Gospel Harold, 1860-11-10, page 01
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Devoted to Oliristiunity, Morality, the Interests of Sabljatli Sulnools, Social ImprovennerTit, 'd'eiriperanne, Kilnoation, and Qeneral Ne-we. "BEHOLD, I BRING TOD GOOD TIDINGS OP 6.REAT JOT .... ON EARTH PEACE, GOOD WILL TOWARD MEN.' VOL. 17. DA.YTON, 0., SATURDAY, ^OV. 10, IStiU. NO. 27, SELECT POETRY. IS,= ,..«1TK1,.] OmnipreGence. What e'er I do, what e'er I be. As strangar here bcloiT, The eye of God is over me. Wherever I may go, If in the path of truth I tread, And walk the narrow road. My father never will forget, That I'm a child of Ocd. ff sin should tempt on every side, And satan seek my fall, The Lord will always be my guide, My portion and my all. And if my feet should go astray. My heart would turn to sin, Abandon Ijhrisl, the living W.ay, I'd still be seen by him. If in tho darkness of the night. From thine .all seeing eye, I would expect my sins to hide. Yet vain t'would be to try. Thus God will see tne when I stray,-. And when his cliild I am, Theu Lord directs me in tho v. ay. That loads rae to the Lamb. Wellershury. n, li, ORIGINALITIES. WriUen for the lioapel Herald. The Atonement. J. V. WATSON, Tlie atoiioraerit of the Orthodox ChurehoB (so t^ormotl) is vicarious in its nature and, aa this, is so extensively boliovcd, I desire to offer some re¬ marks theroon, and, more particularly, us my veiw of tho atonement is just the reverse of this. Vicarious, signi¬ fies,, acting for another—filling, tho place of another, and substituted for another. This doctrine teaches, that Chriist died, instead ofthe human race, and also, had not the human family had the death.of Christ for their me¬ diation, then thoy mighty have medi¬ tated, upon etoAialdeath as thoir indi¬ vidual portion.- I have already object¬ ed t,othis,;for this reason. Ifall wonld havo died, oternaUy, then was the penalty pronounced eternal death, makingthe salvation of all men, surely in- evitablf); for, as before quoted, "A? in Adam, all die, even so, in Ghrist shall all be made alive." If eternal deat'h was the penalty, then eternah life, as its opposite, must be secured to all men. But the, above, is, by no means,, my strongest objection to this doctrine, for many Ihave, all of which, J .deem of more consecLUence. If tho penalty of the'first sin, was as the votaries, of this doctrine say, then is tho above conclusion r.o objection in the least. Indeedjit would bo the first for mp to sanction,., My second bbj,ection is: it precludes, in my estimation, the least exei-ciso of .mercy on the, part of God. ¦Mercy is his principal attribute, .ac¬ cording to .our , notion of Deity. Pre¬ clude this, and.a cloud of darkness in¬ tervenes to- shut out foreyer, tho lovely countenance of Jehovah. This view Ofthe atonement represents Go.d as a vindicative being; as a wrathful and ferocious monster, just in the act of Wreaking his vengeance upon the head of helpless man, and withdrawing his eye of pity, to drive men into the re¬ gions of eternal darkness and despair. Christ, lamb-like, loving and compas¬ sionate, springs between the Father and despairing man, and pleads, in ac¬ cents deep and long, "Father, save lhom! save thorn !" The response is, "Infinite law has boon transgressed, and Divine justice must be met." God has given men such laws, as that tho transgre.^.sion of them, would produce eternal death; and it waa not in the power of m.an to make amends. So says Christ, "If man can but be spar¬ ed, I will take his guilt entirely upon myself, and expiate his sins, and thus pay tho demanded debt." Christ is privileged, and the debt is paid. This is tho teacli ing of vicarious atonement;. I remarked abovo, that it precluded tho least exhibition of mercy on tho part of God, This represents God as refusing to pardon man till the whole penalty has been inflicted, and also assuring us that, man could not help himself, but Christ was ready to suffer tho whole infliction, and here it is said: God hath exercised his love toward us; putting us, indeed, in tho sunshine ot his grace, but the Savior in tho tempest of bis wrath. Says Martin- eau, "Did we desire to sketch the most dreadful form of char,ictor, what more oinphatic combination could we invent, than this rigor in the exaction of pe¬ nal suffering and indifference, as to tbe person on whom it falls." It does seem to me, that God shows no mercy, in order to continue truo, even though Flo does bestow upon us, the grief of his Son. In Pagan history, wo road a story of Zabicus, king ofthe.Locri- aus, who passed a law condemning adulterers to the loss of both eyes. In the process of time, his own son was convicted of the crime, and to satisfy at once, tho el-Mi.i of tho law and olom- a.ncy, tbo ri '. parent commanded one of bis own eyes to be pulled out, and ono of his son'.^. In this, I would admit, wo have a half show of mercy (laying aside selfish respect). But, if thc'king had pulled outboth bis eyes, and let the accused son go free, I should then say there was no mercy shown; and too, for tho following rea¬ sons: The king believed, when he enacted the law,.thiit it was conducive to tho happiness of his subjects. Their good demanded the law. He conse¬ quently gave it them, to meet their wants, and then would not suffer the penalty to be endured by the accused party, whose interests demanded it; but privileged an innocent to suffer it, who needed not the same. Hero, I should gay, was no mercy. If God foresaw, in his wisdom, by which He is ever guided,,that man needed, in or¬ der to his best good, (ever;consulted of God)_ tho association of such a penal¬ ty to'his laws, I think, guided by the same wisdom and rc^ercy, He would permit man to suffer the same; for surely, a penalty, virtually, amounts to nothing, withouf it falls upon tbe porson for whom, it was designed,-— A^gaiin: If Christ was permitted to die instead of man, redeeming him from tho penalty of the law, then Christ abrogates tho decision of Jehovah who said, "Man shall die himself;" thus working' contrary to God's decision, with success. It seems to me that God would have exliibitcd far more mercy to man in attaching such a penalty to bis laws, that man could meot, instead of de¬ manding tho death of Christ to meet the same for man. This, however, is not tho case, Man met his own penal¬ ty and does still meet tbesanie, where¬ of we have constant demonstration iu tho mortality of human disease. My third objectioE is, that in my es¬ timation, it iircchidcs an exercise of forgiveness on the part of God, In the sacred word vve are constantly taught of God's willingness to forgive the human race. Take this doctrine from the Scriptures and we take the most beautiful gein from tho precious casket. This'we will never do, and Loublless astonishment will take pos¬ session of tho mind, whon I declare it as my honest conviction, that this sj's- tem of atonement does. Let us illustrate, A. is indebted to B,, SlOO ; B. owes C. the sameaiiiomit; B. authorizes C. to collect the sum from A., instead of himself. To A. tiii.s, of course, makes no difference, and ho pays tlie demand to C. and thus can¬ cels his obligation to B. Soon B, goes to A, and assures him of his interest in his welfare, and kindiioas, &c,, and to demonstrate it, proffers to forgive tho amount of A.'s indebtedness, A. an¬ swers, "the debt is paid," andrefor,^ to the form of his payment, tto. But all to no purpose ; lie does not recognize the payment, but still persists in can¬ celling his obligation hy forgiveness. Would iiotsuch a course be proniuine- ed the height of infatuation. Surely tho merest school-boy could uot do otherwise than tiiis. But, upon my honor, this is precisely tho lesson of vicarious atonement. The above statement wo think wo can make clear to every reader. The votary of the above doctrine says— "Christ has paid the debt of sin I owe, I am Saved by his sacrifice from its ef¬ fects." The scriptures cteclaro that man is indebted to God to that extent that he is wholly unable fo pay that debt. Christ being possessed of a suf¬ ficiency of merit, profJers to pay this dobt. God is willing. Christ lives ami dies and the work is done. Then, in keeping with the above, does not Peter say, "Christ has died and paid the debt of our sins; you need not repent, for without, you are converted to God and your sins blotted out," &o. But, says one, that is a misquotation. Lot us try again. "Ilepent ye therefore and be converted, that your sins may be blot¬ ted out," &c. But, Peter, are you not mistaken ? I should judge you did not believe in vicarious atonement, but on the contrary, have given us a text to prove tho opposite of your doctrine.— Why do you tell men to repent when they have no sins to repent of. Wo, in our day, arc taught by your wortliy successors that Christ cancelled owr ob¬ ligations, so, of course, that text does not apply to us, and how can you say God will forgive us when we havo no sins to be forgiven? Either Peter, or the Orthodox Churches, have made a slight mistake about this matter, and as those who do not agree with them are denounced as heretics, had wo not better say that Peter made the mistake —didn't understand the doctrine—that the text is mistranslated and interpo¬ lated, or something of the sort? What a pity Peter couldn't have had the iu- strucliuti of some of the Orthodox Min¬ isters of our day of wisdom, rather than of Christ in his day of darkness. JSto I I rather think we aro not willing to do all of this to evade the name of heretic, but rather, we will defend Pe¬ ter, and his doctrine, too. I need hardly inform my readora that tho doctrine of forgiveness is found in almost every, chapter of the Bible., This is too well understood by all. Hut shall I try to excuse as many mistakes in this Good Book as there ar© chapters that speak of this doc¬ trine, iijither this 1 must do or else reject the doctrine of vicarious atone¬ ment, and call it but a doctrine of hu¬ man invention. The latter I am con¬ strained to do. Nay, verily; let mesay a merciful God has forgiven my sins, rather than that Christ, my savior,has liaid the dobt they incurred. Tho fourth and last objection I care t specify, to this doctrino is this. It precludes the possibility of future pun¬ ishment. This doctrine is now en¬ tertained by all religious denomina¬ tions of the day. All, however, do not agree as to the timo of its duration, .Surely, no doctrine is more plainly specified in the Scriptures than this,— See Matt, 2.5:41-4t;, Pvov, 20:10, Jude 6, &c. It is said that Christ suffered in-, stoad of man, and had not t^'hrist suf- ferrod, then man v/ould have suifered eternally. If Christ has suffered/or man, then bovvisnian lo stilFer at all. Is not this a scocnd jiaymcnt of the debt'? To il¬ lustrate—-I am indebted to A.; B, is in debted to me, B, says, I will pay A. and thns cancel my obligation to yon. I agree and the triple settlement is made. Soon A, comes and demands tho above amount of mo, I refuso, saying B, has paid it iu ray stead. .But bo ]iojBists in :i.y paying it with n y own hands. Can I call this other than the second demand for tbo same debt, and can ho legally or morally mako tills demand? Surely not. But can God dl) this, condemned in man : and that which is sin in one would it not be also sin in the other? If Christhas paid man's debt, in other words, suf¬ fered instead of man, how, I ask, in harmony with the above, can God rightly demand tho samo of man again? .But if God punishes man in the future Btato, does be not demand tho dobttho second time? Either this injustice we must admit on tfio part of God, else deny vicarious atonement. Thus it appears that this view of the atone¬ ment and future punishment are in¬ compatible with each other. The real strength'of these objections have been simply hinted at, and bnt few, of the vory many, referred to at all, I have thus briefly stated some of my objec¬ tions to thisdoctrino. My convictions with regard to its incorrectness are strong. 'I deem them founded upon tho plain teachings ot the Bible, upoi) the ono hand, and reason and philoso¬ phy on tho other. In my estimation, this view of the doctrino simplifies tbe whole thing, and thus viewed, itbe-.. comes ono of the most interesting of God's word. May God guide us in his wisdom, and ever load us in the path of tho right and may heaven be our final portion. Belvidere, Illinois, Oct., Qth.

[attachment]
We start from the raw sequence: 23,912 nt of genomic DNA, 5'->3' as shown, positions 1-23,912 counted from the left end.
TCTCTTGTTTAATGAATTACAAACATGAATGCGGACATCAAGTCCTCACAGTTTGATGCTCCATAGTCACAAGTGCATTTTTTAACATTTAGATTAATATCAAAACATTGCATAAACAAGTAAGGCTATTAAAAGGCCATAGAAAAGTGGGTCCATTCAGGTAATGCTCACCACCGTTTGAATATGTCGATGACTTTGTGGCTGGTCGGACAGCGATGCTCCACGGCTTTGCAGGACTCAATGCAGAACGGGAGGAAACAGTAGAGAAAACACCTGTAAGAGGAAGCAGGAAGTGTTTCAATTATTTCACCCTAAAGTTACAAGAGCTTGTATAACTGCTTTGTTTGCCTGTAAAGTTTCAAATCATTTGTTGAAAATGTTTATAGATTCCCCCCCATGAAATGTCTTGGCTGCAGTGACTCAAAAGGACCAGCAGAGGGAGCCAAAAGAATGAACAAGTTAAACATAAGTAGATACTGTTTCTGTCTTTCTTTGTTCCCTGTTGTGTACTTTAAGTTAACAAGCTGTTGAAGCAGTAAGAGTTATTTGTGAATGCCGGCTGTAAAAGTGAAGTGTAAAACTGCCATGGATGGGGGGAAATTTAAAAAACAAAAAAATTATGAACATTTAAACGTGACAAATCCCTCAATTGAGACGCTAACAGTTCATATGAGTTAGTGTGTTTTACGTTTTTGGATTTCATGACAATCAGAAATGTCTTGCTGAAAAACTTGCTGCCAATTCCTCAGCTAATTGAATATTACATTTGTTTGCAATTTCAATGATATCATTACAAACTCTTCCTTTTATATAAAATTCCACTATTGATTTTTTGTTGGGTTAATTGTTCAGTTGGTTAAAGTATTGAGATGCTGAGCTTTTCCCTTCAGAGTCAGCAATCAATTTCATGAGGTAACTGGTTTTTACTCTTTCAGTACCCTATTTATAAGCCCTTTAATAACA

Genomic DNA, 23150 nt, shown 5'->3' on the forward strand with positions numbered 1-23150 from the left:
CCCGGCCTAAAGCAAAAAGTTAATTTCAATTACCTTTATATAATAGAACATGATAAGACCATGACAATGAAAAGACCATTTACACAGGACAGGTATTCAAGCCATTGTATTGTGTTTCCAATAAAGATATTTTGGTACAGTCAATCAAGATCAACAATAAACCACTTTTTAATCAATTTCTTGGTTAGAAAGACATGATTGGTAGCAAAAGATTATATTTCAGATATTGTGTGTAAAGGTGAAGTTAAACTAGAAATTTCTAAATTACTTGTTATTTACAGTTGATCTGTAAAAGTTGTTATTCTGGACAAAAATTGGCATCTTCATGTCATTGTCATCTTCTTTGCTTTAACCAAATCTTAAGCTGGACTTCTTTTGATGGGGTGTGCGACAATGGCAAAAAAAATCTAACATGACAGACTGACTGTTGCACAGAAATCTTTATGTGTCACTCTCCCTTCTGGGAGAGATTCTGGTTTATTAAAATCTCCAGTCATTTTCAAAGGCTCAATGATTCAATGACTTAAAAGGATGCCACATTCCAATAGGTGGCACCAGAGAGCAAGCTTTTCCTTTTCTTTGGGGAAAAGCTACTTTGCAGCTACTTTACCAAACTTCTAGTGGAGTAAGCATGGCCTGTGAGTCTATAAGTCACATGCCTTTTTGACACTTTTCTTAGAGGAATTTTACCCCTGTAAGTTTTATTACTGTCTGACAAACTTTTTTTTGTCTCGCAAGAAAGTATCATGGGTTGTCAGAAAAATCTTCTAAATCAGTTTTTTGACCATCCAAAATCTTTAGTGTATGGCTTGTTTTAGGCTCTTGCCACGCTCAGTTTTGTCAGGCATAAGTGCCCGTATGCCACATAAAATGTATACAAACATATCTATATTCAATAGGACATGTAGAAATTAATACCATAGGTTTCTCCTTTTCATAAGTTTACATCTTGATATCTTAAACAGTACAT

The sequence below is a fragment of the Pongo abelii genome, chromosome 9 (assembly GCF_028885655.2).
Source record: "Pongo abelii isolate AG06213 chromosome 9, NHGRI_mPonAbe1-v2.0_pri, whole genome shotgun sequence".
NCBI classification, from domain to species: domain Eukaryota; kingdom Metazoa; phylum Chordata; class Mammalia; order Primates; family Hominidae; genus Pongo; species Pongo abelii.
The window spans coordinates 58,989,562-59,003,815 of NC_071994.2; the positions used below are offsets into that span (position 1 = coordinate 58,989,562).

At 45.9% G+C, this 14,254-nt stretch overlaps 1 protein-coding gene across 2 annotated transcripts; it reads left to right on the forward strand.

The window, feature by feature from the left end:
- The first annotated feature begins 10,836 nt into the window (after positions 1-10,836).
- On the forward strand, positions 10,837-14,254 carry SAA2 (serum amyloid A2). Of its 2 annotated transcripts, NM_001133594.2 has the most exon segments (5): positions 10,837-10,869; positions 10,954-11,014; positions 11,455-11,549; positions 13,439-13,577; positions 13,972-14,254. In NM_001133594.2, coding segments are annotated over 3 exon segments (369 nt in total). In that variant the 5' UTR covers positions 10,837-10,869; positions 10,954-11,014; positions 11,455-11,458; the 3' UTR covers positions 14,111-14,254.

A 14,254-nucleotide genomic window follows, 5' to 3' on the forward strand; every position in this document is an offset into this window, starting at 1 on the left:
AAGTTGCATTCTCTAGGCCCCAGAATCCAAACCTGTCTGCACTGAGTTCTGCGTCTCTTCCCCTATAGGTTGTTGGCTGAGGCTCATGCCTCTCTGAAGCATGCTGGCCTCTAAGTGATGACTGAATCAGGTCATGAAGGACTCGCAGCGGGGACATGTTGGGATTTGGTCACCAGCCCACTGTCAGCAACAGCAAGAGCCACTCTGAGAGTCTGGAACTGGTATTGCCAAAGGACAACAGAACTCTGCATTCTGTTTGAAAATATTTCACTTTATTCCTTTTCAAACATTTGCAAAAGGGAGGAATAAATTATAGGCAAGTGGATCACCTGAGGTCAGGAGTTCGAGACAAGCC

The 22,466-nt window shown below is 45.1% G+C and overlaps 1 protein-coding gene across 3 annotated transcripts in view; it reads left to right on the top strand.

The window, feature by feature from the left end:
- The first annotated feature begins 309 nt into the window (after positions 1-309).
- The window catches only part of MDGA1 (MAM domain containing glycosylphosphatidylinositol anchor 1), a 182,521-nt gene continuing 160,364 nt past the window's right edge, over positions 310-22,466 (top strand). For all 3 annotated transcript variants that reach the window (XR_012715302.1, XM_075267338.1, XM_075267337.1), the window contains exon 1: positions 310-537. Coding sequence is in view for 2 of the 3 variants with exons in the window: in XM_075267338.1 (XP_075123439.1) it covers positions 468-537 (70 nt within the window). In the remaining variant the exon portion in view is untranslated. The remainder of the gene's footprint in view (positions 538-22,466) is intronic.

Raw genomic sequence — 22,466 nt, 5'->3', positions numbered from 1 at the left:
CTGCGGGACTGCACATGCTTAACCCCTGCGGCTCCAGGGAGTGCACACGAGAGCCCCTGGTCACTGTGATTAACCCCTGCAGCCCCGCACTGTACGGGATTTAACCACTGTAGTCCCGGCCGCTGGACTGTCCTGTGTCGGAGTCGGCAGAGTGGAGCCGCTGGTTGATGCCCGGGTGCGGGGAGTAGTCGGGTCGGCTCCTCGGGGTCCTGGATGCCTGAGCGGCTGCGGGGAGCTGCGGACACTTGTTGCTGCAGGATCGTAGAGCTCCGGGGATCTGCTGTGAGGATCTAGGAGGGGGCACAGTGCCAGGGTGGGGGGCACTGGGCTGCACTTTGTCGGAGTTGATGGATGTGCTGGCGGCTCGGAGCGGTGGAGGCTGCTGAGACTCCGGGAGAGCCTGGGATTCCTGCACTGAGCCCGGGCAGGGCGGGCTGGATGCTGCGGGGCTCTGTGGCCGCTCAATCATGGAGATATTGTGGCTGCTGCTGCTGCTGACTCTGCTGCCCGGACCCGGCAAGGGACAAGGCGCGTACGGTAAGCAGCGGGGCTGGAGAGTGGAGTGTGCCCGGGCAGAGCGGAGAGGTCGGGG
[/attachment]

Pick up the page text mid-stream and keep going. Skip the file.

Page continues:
|Title||Gospel Herald, 1860-11-10|
|Subject||General Convention of the Christian Church -- Periodicals|
|Place||New Carlisle (Ohio)|
|Source||V 286.605 G694|
|Submitting Institution||Ohio Historical Society|